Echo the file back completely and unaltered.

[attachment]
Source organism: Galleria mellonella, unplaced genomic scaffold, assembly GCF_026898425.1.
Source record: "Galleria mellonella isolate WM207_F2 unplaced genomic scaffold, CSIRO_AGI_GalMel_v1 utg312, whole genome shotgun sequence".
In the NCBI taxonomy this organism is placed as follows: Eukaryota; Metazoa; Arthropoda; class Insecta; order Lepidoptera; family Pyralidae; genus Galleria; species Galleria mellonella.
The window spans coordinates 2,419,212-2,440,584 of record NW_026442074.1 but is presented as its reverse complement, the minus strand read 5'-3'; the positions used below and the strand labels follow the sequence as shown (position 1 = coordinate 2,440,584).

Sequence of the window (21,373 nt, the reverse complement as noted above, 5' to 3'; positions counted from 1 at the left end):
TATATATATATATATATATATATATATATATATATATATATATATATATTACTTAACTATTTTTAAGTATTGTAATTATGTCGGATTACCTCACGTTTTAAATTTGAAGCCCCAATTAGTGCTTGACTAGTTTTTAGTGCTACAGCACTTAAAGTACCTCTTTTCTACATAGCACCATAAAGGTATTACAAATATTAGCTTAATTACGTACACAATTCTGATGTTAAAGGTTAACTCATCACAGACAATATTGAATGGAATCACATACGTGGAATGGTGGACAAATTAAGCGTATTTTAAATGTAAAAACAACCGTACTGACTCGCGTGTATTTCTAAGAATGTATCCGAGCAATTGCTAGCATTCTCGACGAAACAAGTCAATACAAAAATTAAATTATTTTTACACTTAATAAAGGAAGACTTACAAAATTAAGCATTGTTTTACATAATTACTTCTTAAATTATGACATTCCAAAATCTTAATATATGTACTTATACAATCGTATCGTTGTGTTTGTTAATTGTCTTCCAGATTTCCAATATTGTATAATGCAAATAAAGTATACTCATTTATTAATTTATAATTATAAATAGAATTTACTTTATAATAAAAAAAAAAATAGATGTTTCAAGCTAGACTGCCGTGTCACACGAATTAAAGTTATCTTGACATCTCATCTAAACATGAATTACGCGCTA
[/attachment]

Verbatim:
Source organism: Galleria mellonella, unplaced genomic scaffold, assembly GCF_026898425.1.
Source record: "Galleria mellonella isolate WM207_F2 unplaced genomic scaffold, CSIRO_AGI_GalMel_v1 utg312, whole genome shotgun sequence".
In the NCBI taxonomy this organism is placed as follows: Eukaryota; Metazoa; Arthropoda; class Insecta; order Lepidoptera; family Pyralidae; genus Galleria; species Galleria mellonella.
The window spans coordinates 2,419,212-2,440,584 of record NW_026442074.1 but is presented as its reverse complement, the minus strand read 5'-3'; the positions used below and the strand labels follow the sequence as shown (position 1 = coordinate 2,440,584).

Sequence of the window (21,373 nt, the reverse complement as noted above, 5' to 3'; positions counted from 1 at the left end):
TATATATATATATATATATATATATATATATATATATATATATATATATTACTTAACTATTTTTAAGTATTGTAATTATGTCGGATTACCTCACGTTTTAAATTTGAAGCCCCAATTAGTGCTTGACTAGTTTTTAGTGCTACAGCACTTAAAGTACCTCTTTTCTACATAGCACCATAAAGGTATTACAAATATTAGCTTAATTACGTACACAATTCTGATGTTAAAGGTTAACTCATCACAGACAATATTGAATGGAATCACATACGTGGAATGGTGGACAAATTAAGCGTATTTTAAATGTAAAAACAACCGTACTGACTCGCGTGTATTTCTAAGAATGTATCCGAGCAATTGCTAGCATTCTCGACGAAACAAGTCAATACAAAAATTAAATTATTTTTACACTTAATAAAGGAAGACTTACAAAATTAAGCATTGTTTTACATAATTACTTCTTAAATTATGACATTCCAAAATCTTAATATATGTACTTATACAATCGTATCGTTGTGTTTGTTAATTGTCTTCCAGATTTCCAATATTGTATAATGCAAATAAAGTATACTCATTTATTAATTTATAATTATAAATAGAATTTACTTTATAATAAAAAAAAAAATAGATGTTTCAAGCTAGACTGCCGTGTCACACGAATTAAAGTTATCTTGACATCTCATCTAAACATGAATTACGCGCTA